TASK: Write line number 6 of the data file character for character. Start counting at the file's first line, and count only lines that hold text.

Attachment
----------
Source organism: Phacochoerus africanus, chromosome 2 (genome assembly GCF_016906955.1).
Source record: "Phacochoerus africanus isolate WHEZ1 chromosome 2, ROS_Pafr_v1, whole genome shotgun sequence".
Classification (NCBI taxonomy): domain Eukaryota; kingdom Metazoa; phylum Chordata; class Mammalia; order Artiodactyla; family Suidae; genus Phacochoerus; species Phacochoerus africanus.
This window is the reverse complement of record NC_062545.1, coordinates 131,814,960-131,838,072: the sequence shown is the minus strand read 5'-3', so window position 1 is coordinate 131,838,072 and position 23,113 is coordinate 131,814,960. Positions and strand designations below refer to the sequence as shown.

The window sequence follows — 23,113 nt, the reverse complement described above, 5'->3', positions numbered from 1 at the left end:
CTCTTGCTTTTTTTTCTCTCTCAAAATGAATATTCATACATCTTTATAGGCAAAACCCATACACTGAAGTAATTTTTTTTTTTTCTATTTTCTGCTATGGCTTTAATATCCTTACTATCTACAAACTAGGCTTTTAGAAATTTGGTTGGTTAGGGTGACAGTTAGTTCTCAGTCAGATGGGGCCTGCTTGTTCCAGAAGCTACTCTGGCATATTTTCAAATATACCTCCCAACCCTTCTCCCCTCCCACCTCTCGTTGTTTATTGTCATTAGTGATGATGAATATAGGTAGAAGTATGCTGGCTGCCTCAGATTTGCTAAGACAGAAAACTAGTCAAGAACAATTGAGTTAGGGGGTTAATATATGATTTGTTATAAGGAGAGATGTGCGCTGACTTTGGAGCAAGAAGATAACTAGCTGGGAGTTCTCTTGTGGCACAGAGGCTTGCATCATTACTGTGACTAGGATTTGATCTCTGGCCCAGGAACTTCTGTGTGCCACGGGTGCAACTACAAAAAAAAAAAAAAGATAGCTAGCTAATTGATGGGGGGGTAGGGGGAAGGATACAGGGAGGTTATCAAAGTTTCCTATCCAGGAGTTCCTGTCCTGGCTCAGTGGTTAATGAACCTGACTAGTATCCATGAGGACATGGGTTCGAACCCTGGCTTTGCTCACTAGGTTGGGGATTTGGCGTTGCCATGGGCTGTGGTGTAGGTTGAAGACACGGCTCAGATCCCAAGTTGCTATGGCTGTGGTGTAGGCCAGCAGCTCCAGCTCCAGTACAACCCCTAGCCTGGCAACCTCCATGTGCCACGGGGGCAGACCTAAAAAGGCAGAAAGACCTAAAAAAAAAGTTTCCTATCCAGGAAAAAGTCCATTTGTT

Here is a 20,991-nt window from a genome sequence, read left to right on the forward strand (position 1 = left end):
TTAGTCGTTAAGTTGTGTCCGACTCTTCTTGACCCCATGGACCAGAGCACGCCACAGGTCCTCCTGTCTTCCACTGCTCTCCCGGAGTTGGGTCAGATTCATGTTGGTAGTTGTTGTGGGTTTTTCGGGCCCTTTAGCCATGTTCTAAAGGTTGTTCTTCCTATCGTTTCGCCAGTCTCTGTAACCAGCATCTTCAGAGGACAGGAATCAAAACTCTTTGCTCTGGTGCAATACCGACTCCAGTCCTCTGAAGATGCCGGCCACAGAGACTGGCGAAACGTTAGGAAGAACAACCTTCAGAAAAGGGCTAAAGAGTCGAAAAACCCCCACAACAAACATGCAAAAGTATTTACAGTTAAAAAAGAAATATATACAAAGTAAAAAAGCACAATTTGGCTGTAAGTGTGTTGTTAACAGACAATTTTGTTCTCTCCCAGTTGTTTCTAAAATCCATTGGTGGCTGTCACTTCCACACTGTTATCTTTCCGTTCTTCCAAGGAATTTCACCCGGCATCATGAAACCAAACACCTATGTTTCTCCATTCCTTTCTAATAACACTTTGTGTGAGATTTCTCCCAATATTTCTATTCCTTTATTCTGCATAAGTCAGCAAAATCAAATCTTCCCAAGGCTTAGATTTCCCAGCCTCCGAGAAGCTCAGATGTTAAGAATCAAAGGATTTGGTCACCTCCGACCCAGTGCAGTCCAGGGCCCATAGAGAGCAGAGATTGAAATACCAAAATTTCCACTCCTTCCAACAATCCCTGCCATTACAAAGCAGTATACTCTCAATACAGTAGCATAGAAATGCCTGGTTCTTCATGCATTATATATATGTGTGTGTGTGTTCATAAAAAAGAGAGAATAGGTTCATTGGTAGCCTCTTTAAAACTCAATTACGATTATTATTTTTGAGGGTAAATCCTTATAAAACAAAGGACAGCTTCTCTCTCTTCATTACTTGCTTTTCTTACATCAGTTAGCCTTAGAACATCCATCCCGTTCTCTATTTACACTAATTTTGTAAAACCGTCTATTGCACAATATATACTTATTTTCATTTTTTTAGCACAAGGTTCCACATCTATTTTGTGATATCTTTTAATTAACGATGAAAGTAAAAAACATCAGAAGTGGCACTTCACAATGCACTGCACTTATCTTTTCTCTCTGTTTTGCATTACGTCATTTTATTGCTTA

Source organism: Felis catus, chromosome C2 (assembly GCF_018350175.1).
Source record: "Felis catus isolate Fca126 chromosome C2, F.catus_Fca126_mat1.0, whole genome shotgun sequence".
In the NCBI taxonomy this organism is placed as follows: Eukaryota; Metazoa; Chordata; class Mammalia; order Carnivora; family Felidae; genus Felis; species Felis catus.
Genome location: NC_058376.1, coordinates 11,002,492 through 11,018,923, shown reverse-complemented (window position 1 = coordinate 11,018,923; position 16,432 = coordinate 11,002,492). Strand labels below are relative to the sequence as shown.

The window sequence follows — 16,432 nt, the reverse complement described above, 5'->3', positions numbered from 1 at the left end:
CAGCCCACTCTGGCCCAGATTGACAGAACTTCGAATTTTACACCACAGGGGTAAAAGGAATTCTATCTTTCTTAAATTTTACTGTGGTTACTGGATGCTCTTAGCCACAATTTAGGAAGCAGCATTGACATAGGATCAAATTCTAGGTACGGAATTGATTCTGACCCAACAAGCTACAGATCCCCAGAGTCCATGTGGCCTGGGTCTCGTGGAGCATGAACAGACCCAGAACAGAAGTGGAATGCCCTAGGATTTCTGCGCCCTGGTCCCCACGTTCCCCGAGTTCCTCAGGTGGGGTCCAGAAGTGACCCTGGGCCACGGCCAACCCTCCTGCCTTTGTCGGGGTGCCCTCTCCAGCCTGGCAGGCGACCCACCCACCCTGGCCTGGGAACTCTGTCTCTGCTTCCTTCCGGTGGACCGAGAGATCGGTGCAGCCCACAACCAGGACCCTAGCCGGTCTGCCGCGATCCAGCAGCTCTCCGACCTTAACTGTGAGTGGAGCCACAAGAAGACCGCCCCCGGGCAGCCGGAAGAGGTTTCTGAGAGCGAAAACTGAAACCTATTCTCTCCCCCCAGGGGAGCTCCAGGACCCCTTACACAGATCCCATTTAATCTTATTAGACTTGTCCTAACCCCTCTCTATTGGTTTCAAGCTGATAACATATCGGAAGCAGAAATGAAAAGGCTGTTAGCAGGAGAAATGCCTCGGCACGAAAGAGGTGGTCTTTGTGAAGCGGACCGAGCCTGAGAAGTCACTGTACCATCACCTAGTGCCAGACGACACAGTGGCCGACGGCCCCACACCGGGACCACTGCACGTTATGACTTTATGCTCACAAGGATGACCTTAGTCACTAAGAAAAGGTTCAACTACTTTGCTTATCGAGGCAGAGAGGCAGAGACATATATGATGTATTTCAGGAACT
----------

CTCTTGCTTTTTTTTCTCTCTCAAAATGAATATTCATACATCTTTATAGGCAAAACCCATACACTGAAGTAATTTTTTTTTTTTCTATTTTCTGCTATGGCTTTAATATCCTTACTATCTACAAACTAGGCTTTTAGAAATTTGGTTGGTTAGGGTGACAGTTAGTTCTCAGTCAGATGGGGCCTGCTTGTTCCAGAAGCTACTCTGGCATATTTTCAAATATACCTCCCAACCCTTCTCCCCTCCCACCTCTCGTTGTTTATTGTCATTAGTGATGATGAATATAGGTAGAAGTATGCTGGCTGCCTCAGATTTGCTAAGACAGAAAACTAGTCAAGAACAATTGAGTTAGGGGGTTAATATATGATTTGTTATAAGGAGAGATGTGCGCTGACTTTGGAGCAAGAAGATAACTAGCTGGGAGTTCTCTTGTGGCACAGAGGCTTGCATCATTACTGTGACTAGGATTTGATCTCTGGCCCAGGAACTTCTGTGTGCCACGGGTGCAACTACAAAAAAAAAAAAAAGATAGCTAGCTAATTGATGGGGGGGTAGGGGGAAGGATACAGGGAGGTTATCAAAGTTTCCTATCCAGGAGTTCCTGTCCTGGCTCAGTGGTTAATGAACCTGACTAGTATCCATGAGGACATGGGTTCGAACCCTGGCTTTGCTCACTAGGTTGGGGATTTGGCGTTGCCATGGGCTGTGGTGTAGGTTGAAGACACGGCTCAGATCCCAAGTTGCTATGGCTGTGGTGTAGGCCAGCAGCTCCAGCTCCAGTACAACCCCTAGCCTGGCAACCTCCATGTGCCACGGGGGCAGACCTAAAAAGGCAGAAAGACCTAAAAAAAAAGTTTCCTATCCAGGAAAAAGTCCATTTGTT